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Products / Nickel Alloys / Nickel 200 UNS N02200 / Nickel 200 Machinability


Nickel 200 | Nickel 200 Machinability | Nickel 200 Properties | Nickel 200 composition | Nickel 200 density | Nickel 200 datasheet | Nickel Applications



Heating and Pickling

Nickel 200 may be annealed over a wide range of temperatures above its recrystallization temperature. For heavily coldworked material, temperature may be as low as 1100° to 1200°F (595° to 650°C), but from a practical viewpoint, the range is usually about 1300 to 1700°F (705° to 925°C).

Because of the absence of a quantity of residual elements and secondary phases that tend to inhibit grain growth in more complex alloys, grain growth is rather rapid in Nickel 200 at elevated temperatures. Figure 11 shows the effect of various annealing temperatures on grain size. At higher temperatures, time at temperature must be carefully watched in order to exercise control over grain size.

Batch annealing in box, retort, or open furnaces is usually performed in the range of 1300° to 1500°F (705° to 815°C) for about 30 minutes to 3 hours, depending on cross section and amount of contained cold work. Nickel 200 has relatively high thermal conductivity so that heating rate will be relatively rapid. Cooling rate is not critical, and quenching is not necessary except as a means to shorten the heat-treating cycle or to partially reduce any surface oxide developed during heating or cooling in an oxidizing atmosphere. This reduction is accomplished by quenching in water containing 2% alcohol.

A soft oxide will remain which can be easily removed in standard pickling solutions. Continuous annealing in pusher-type, roller-hearth and conveyor-belt furnaces is usually done between 1450° and 1750°F
(790° and 955°C) for about 15 to 45 minutes in the hot zone. Strip and wire may be strand-annealed at temperatures between 1600° and 1900°F (870° and 1040°C) from 5-10 minutes down to a few seconds in the hot zone.

The fabricator should establish empirically specific heat treatments to provide proper control of grain size and properties by selecting the proper temperature range and running trials within that range to obtain the desired set of properties. A fineto-medium grain necessary to maintain a smooth surface during forming is usually considered to be about 0.001 to 0.004 inch (0.025 to 0.10 mm), which corresponds to an ASTM grain size of 7½ to 3½.

Annealing for periods of 1 hour or more at temperatures above 1700°F (925°C) will result in hardnesses of approximately 20 to 40 Rockwell B. This treatment, commonly called a dead-soft anneal, is used only in specialized applications such as burst diaphragms because of the low mechanical properties and coarse grain structure produced. Annealing should be performed in a reducing atmosphere to retain bright finishes. Dry hydrogen and dissociated ammonia are preferred, but less expensive atmospheres like partially burned natural gas will also provide adequate brightness.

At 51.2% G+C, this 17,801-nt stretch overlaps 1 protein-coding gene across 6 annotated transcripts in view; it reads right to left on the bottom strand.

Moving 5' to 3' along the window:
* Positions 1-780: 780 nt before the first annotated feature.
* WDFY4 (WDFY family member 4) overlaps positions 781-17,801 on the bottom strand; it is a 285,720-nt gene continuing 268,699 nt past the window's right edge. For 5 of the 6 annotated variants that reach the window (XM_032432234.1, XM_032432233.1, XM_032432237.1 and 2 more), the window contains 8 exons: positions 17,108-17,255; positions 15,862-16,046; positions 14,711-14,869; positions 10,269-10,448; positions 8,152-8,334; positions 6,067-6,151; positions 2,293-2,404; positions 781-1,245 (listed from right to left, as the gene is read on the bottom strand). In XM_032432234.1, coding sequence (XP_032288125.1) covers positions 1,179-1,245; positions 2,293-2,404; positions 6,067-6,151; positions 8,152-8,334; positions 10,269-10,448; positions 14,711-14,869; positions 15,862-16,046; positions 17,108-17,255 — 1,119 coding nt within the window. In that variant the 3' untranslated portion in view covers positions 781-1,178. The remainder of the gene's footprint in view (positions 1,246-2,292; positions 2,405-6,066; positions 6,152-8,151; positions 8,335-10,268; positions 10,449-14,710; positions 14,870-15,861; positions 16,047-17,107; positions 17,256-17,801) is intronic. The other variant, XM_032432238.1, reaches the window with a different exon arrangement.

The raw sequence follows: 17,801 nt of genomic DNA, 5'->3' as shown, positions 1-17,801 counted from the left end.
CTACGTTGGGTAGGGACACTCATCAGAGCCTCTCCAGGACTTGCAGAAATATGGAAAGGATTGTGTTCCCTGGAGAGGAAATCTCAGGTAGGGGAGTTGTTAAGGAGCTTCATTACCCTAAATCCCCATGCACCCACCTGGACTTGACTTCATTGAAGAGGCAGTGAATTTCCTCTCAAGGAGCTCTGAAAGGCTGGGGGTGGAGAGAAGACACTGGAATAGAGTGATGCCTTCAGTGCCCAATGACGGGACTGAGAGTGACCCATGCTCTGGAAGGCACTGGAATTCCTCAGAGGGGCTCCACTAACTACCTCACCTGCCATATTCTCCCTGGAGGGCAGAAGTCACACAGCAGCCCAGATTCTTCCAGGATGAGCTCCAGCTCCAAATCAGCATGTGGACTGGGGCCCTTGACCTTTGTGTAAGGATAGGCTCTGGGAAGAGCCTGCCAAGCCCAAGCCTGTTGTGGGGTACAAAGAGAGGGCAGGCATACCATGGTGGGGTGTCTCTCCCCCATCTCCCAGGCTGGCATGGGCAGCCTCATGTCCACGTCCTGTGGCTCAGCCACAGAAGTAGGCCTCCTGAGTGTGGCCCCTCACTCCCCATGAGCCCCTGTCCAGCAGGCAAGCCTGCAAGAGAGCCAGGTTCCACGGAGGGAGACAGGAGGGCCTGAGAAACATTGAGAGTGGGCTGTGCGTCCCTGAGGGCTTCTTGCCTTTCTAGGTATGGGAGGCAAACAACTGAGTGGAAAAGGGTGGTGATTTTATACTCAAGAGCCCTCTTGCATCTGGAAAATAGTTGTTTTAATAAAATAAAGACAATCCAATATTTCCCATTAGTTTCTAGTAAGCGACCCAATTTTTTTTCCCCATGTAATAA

Heating in oxidizing atmospheres at high temperatures should be avoided because of the danger of intergranular oxidation. Nickel 200 is sensitive to intergranular attack from sulfur and metals such as lead, tin, zinc, and bismuth that have low melting points. Scrupulous care must be exercised to remove all traces of forming lubricants, marking paints and shop soil prior to heating.

Procedures for pickling Nickel 200 are dependent upon the condition of the metal. Appropriate solutions and guidelines are given in the Special Metals publication “Fabricating”, on the website,

Carbide tools are suggested 
for rates better than 50% of Type 304.
Machining Type Suggested starting rates are:
Single Point turning : Roughing - 0.15" depth, 0.015"/rev feed -175 SFM 
Finishing - 0.025" depth, 0.007"/rev feed - 200 SFM
Drilling : 1/4" Dia hole - 0.004"/rev feed - 60 SFM 
1/2" Dia hole - 0.007"/rev feed - 60 SFM 
3/4" Dia hole - 0.010"/rev feed - 60 SFM
Reaming : Feed - same as drilling - 100 SFM
Side and Slot Milling : Roughing - 0.25" depth - 0.007"/tooth feed - 125SFM 
Finishing - 0.050" depth - 0.009"/tooth feed - 140SFM
These rates are for carbide tools, 
Type C-2 for roughing, drilling and reaming. 
Type C-3 for finishing.


Capacity – All nickel alloys easily can face-turned and bored on any machine. These alloys are carrying all feature such as speed, feed, depth-of-cut and tooling, & because of all above we can do boring / machinery job. Drilling large holes and tapping also possible with all sturdy machinery with plenty of power.possible with all possible with all

Tooling – Due to the nature of the alloys being worked, tools will tend to dull fairly quick and the need to change tooling or re-sharpen tools will be frequent. Although expensive, C grade inserts should be used whenever possible.

Lubrication/Coolants – Lubricants/coolants are desirable. Good results can be obtained using water-miscible vegetable oil based fluids in CNC equipment and engine lathes.

Drilling – When using insert drills in CNC machines use the same speeds (SFM) for facing, turning and boring for the specific alloy.


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